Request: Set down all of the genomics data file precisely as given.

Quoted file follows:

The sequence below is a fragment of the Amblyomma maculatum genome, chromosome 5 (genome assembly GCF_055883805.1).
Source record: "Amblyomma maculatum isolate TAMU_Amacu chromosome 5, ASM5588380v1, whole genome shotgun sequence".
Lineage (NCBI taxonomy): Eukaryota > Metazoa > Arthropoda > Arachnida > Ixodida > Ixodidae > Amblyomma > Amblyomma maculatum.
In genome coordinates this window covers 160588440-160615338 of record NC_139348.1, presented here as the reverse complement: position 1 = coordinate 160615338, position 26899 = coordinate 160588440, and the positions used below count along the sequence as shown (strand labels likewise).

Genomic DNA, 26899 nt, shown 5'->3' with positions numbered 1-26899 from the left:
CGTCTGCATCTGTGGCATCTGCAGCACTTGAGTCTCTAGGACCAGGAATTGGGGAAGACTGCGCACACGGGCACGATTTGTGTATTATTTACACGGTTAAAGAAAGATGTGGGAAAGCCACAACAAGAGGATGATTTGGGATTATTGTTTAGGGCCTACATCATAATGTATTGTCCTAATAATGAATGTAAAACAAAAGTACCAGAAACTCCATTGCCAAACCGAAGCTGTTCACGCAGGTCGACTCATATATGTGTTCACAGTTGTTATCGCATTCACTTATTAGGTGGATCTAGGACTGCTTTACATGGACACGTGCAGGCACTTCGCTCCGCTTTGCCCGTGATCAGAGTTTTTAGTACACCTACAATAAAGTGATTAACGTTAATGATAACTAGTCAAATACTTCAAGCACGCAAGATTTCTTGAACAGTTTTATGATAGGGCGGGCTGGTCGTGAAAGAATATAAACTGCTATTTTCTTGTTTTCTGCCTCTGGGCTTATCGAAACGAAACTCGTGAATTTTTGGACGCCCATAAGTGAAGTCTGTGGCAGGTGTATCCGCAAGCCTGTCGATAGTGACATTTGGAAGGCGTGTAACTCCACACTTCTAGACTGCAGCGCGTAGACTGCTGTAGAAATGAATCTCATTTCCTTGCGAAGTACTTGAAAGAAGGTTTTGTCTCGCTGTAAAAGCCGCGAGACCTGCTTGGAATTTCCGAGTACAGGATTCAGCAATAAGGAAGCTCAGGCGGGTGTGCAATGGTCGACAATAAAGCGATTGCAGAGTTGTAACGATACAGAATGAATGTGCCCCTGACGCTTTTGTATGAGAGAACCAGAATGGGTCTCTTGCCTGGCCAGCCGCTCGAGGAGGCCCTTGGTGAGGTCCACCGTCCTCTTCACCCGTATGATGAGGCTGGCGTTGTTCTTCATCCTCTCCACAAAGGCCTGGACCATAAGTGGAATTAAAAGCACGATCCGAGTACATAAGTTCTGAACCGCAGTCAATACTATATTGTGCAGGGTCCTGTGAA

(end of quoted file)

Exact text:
The sequence below is a fragment of the Amblyomma maculatum genome, chromosome 5 (genome assembly GCF_055883805.1).
Source record: "Amblyomma maculatum isolate TAMU_Amacu chromosome 5, ASM5588380v1, whole genome shotgun sequence".
Lineage (NCBI taxonomy): Eukaryota > Metazoa > Arthropoda > Arachnida > Ixodida > Ixodidae > Amblyomma > Amblyomma maculatum.
In genome coordinates this window covers 160588440-160615338 of record NC_139348.1, presented here as the reverse complement: position 1 = coordinate 160615338, position 26899 = coordinate 160588440, and the positions used below count along the sequence as shown (strand labels likewise).

Genomic DNA, 26899 nt, shown 5'->3' with positions numbered 1-26899 from the left:
CGTCTGCATCTGTGGCATCTGCAGCACTTGAGTCTCTAGGACCAGGAATTGGGGAAGACTGCGCACACGGGCACGATTTGTGTATTATTTACACGGTTAAAGAAAGATGTGGGAAAGCCACAACAAGAGGATGATTTGGGATTATTGTTTAGGGCCTACATCATAATGTATTGTCCTAATAATGAATGTAAAACAAAAGTACCAGAAACTCCATTGCCAAACCGAAGCTGTTCACGCAGGTCGACTCATATATGTGTTCACAGTTGTTATCGCATTCACTTATTAGGTGGATCTAGGACTGCTTTACATGGACACGTGCAGGCACTTCGCTCCGCTTTGCCCGTGATCAGAGTTTTTAGTACACCTACAATAAAGTGATTAACGTTAATGATAACTAGTCAAATACTTCAAGCACGCAAGATTTCTTGAACAGTTTTATGATAGGGCGGGCTGGTCGTGAAAGAATATAAACTGCTATTTTCTTGTTTTCTGCCTCTGGGCTTATCGAAACGAAACTCGTGAATTTTTGGACGCCCATAAGTGAAGTCTGTGGCAGGTGTATCCGCAAGCCTGTCGATAGTGACATTTGGAAGGCGTGTAACTCCACACTTCTAGACTGCAGCGCGTAGACTGCTGTAGAAATGAATCTCATTTCCTTGCGAAGTACTTGAAAGAAGGTTTTGTCTCGCTGTAAAAGCCGCGAGACCTGCTTGGAATTTCCGAGTACAGGATTCAGCAATAAGGAAGCTCAGGCGGGTGTGCAATGGTCGACAATAAAGCGATTGCAGAGTTGTAACGATACAGAATGAATGTGCCCCTGACGCTTTTGTATGAGAGAACCAGAATGGGTCTCTTGCCTGGCCAGCCGCTCGAGGAGGCCCTTGGTGAGGTCCACCGTCCTCTTCACCCGTATGATGAGGCTGGCGTTGTTCTTCATCCTCTCCACAAAGGCCTGGACCATAAGTGGAATTAAAAGCACGATCCGAGTACATAAGTTCTGAACCGCAGTCAATACTATATTGTGCAGGGTCCTGTGAA